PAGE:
Meet Another Billionaire Working To Rebuild Social Media

TonMany dystopian aspects of social media are well documented: the proliferation of hate speech and misinformation; the propaganda that can incite genocide; the damage it does to body image. This month, after Elon Musk took over Twitter and quickly changed its verification policy, the platform has been riddled with impostors and scams.

But there’s another billionaire who thinks he has the answer to his social media woes: Frank McCourt, chief executive of McCourt Global and former owner of the Los Angeles Dodgers. Last year, McCourt founded the nonprofit Project Liberty, an audacious effort to fix the internet. On Monday, he announced his intention to step down as chief executive of McCourt Global to devote most of his time to the cause.

“Technology is a very important part of our lives. It should be optimized for people, not for online time, ad dollars or anger,” he told TIME in a recent interview.

McCourt has committed $150 million to the project, which aims to build a new internet layer where users can control and own their personal data. According to McCourt, the driving problem with the current version of the internet is that companies like Facebook, Google and Twitter are incentivized to use personal data to attract advertisers. If individuals own their own data on social platforms, social media platforms will be forced to better serve users, not just their advertising bottom line, he said. As a result, there will be less toxicity, and the Internet may become a veritable meeting place for civic discussion.

This is not some theoretical experiment in the distant future. The Project Liberty team has built a base-layer protocol — a set of rules for routing data on the internet — to which McCourt hopes most social media users will migrate within the next three years.

“When it happens, it happens very quickly,” he said.

So what sets McCourt apart from another billionaire, Musk, who has grand plans to fix social media? While McCourt may be Project LIberty’s main funder and voice, he is not its CEO; nor does he benefit any shareholders in order to make Project Liberty profitable. He emphasized that Project Liberty will require a large-scale joint effort of experts from the fields of technology, policy, governance and social sciences. “There’s no illusion here that anyone can fix these problems,” he said. “There’s going to be a whole bunch of people coming to this problem.”

From real estate to sports to tech

Born into a real estate family empire in Boston, McCourt started his own real estate firm in the ’70s and made a series of deals that enabled him to buy the Los Angeles Dodgers in 2003. Completely successful. Although he bought the team for $430 million and sold it some nine years later for $2 billion, he was accused of financial mismanagement, and the Dodgers were forced to trade under him in 2011 due to a cash crunch. filed for bankruptcy under the leadership of the The company McCourt runs today, McCourt Global, is an evolution of his first firm and now leads investments and projects in sports, media, finance and technology. He will formally hand over the CEO role to Shéhéraza de Semsar-de Boisséson in January and will continue as executive chairman of the company.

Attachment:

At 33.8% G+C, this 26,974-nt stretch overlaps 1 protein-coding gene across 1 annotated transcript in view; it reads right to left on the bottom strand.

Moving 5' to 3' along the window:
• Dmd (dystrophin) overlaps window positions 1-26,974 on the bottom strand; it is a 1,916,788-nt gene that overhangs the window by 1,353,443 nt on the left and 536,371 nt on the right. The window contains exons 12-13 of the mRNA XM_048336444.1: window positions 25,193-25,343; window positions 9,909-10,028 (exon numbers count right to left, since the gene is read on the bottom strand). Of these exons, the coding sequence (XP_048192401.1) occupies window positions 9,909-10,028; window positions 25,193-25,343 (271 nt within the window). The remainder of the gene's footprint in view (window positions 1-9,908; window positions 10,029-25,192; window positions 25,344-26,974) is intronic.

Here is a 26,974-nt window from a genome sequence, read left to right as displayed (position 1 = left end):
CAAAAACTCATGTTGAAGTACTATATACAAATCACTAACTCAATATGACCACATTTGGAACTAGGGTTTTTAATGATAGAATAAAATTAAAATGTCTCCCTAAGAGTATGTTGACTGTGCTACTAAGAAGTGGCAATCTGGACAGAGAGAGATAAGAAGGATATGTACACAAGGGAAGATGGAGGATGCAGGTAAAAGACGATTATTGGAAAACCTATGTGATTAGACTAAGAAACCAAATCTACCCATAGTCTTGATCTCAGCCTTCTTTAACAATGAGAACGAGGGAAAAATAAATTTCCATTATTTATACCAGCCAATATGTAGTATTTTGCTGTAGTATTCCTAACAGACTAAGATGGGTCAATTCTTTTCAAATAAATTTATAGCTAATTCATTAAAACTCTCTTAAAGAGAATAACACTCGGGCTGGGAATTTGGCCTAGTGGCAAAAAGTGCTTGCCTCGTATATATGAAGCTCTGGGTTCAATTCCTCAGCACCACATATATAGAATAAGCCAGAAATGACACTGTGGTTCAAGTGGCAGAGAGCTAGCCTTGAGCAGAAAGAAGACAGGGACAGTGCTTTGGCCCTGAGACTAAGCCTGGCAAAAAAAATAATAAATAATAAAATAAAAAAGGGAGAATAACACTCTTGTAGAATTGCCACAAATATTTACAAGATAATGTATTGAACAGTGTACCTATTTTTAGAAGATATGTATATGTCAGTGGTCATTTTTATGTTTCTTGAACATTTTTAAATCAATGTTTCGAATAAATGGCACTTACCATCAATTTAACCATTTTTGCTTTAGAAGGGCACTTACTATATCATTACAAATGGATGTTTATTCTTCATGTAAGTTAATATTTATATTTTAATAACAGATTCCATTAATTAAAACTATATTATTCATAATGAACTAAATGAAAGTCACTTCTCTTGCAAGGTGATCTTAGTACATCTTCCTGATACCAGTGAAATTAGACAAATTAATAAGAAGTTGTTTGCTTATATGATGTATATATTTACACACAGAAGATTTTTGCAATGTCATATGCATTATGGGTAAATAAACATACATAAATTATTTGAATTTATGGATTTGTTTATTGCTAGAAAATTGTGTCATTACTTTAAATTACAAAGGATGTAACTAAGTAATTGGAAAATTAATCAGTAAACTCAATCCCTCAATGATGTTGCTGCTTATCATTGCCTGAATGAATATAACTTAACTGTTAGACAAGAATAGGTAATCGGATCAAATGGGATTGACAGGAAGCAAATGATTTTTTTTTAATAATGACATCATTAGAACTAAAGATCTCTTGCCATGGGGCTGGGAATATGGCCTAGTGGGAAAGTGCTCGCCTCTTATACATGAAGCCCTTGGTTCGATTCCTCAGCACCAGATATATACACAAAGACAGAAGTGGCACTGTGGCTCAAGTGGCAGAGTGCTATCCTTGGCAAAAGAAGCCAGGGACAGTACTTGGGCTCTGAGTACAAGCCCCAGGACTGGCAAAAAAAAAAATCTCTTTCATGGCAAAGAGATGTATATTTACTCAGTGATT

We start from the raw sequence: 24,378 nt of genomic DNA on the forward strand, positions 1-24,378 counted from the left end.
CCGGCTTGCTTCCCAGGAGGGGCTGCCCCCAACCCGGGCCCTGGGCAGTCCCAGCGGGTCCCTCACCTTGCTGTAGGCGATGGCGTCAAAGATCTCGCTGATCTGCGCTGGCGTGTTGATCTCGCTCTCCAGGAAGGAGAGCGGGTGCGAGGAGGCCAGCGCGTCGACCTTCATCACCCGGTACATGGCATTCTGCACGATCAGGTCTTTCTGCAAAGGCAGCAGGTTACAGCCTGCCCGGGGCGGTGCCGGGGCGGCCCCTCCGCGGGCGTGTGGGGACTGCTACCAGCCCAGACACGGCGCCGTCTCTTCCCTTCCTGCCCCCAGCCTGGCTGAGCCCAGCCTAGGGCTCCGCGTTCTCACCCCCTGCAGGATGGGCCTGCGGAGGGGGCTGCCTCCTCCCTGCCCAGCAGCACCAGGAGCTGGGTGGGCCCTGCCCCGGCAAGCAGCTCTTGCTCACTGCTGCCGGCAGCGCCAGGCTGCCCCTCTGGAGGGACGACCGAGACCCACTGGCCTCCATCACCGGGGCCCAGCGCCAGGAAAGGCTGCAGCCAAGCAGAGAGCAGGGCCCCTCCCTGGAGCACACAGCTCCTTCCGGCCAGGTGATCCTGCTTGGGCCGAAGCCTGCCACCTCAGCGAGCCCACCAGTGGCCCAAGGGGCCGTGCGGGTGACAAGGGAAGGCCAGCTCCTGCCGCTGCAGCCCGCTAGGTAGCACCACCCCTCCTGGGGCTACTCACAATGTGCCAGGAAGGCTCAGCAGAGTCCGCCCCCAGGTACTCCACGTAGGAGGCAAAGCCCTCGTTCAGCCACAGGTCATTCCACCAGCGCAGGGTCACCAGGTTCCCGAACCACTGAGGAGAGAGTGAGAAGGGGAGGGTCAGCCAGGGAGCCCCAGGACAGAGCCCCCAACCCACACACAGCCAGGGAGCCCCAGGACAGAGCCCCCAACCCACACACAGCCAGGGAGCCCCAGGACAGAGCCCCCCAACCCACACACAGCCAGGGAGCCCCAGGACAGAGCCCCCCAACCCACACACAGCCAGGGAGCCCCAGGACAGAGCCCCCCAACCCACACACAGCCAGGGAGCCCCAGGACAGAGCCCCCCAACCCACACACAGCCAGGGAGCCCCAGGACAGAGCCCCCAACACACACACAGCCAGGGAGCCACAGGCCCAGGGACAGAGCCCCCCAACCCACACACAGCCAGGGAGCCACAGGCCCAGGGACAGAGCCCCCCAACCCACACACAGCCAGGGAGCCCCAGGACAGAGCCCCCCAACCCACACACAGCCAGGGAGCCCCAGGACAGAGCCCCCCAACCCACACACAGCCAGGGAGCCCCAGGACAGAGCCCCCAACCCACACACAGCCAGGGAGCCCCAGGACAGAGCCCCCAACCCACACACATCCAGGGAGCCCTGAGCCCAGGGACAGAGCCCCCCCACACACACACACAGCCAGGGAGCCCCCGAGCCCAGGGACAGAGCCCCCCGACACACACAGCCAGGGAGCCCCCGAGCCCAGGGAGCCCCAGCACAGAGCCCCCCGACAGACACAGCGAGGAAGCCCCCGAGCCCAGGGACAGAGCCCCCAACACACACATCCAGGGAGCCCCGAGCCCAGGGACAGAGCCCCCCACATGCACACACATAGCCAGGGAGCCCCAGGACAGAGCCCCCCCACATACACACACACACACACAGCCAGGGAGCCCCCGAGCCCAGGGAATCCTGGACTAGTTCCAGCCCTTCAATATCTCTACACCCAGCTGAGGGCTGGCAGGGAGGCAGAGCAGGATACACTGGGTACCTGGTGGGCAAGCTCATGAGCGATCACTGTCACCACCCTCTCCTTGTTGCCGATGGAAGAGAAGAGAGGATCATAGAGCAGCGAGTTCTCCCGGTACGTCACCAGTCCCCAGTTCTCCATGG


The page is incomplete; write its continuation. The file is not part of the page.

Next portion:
Over the past few years, McCourt has turned his attention to social media, which he says has seriously exacerbated many of the world’s problems. “The economy, inflation, abortion, immigration, democracy: if you stay away from all of these issues, it’s social media that drives opinions, opinions and opinions,” he said. “It’s going to be very, very difficult to address these big, important societal issues if we don’t have a coherent conversation about them. Our current use of social media is not designed to optimize truth or a shared set of facts.”

McCourt has pledged $150 million of his own money to the Liberty Initiative, saying that ultimately “billions of dollars” will be needed to bring about lasting change. In an interview, he announced his intention to spend 90 percent of his time on Project Liberty and 10 percent on McCourt Global, not the other way around. “It’s a big shift in my focus, but it’s a testament to how important Project Liberty is to me,” he said.

To help realize his vision, McCourt recruited a select group of tech policy, thought leadership and innovation luminaries. Martina Larkin, a longtime World Economic Forum executive, will become Project Liberty’s first chief executive. Semsar-de Boisséson of the McCourt Institute, which has been leading Project Liberty, will succeed McCourt as Chief Executive Officer of McCourt Global. Constance Bommelaer, former vice president of the Internet Society, will become the new executive director of the McCourt Institute, part of Project Liberty.

How Project Liberty Works

Even with a plan (and a lot of money) to tackle social media’s deep-seated problems, it can be hard to know where to start. The first step, McCourt said, is to take a more holistic approach that doesn’t put engineers directly in charge of social projects. “Last time, we made the mistake of subordinating social scientists, governance experts, and civil society to technology in a certain way,” he said. “People are paying homage to the mantra ‘move fast, break things’ – well, mission accomplished.”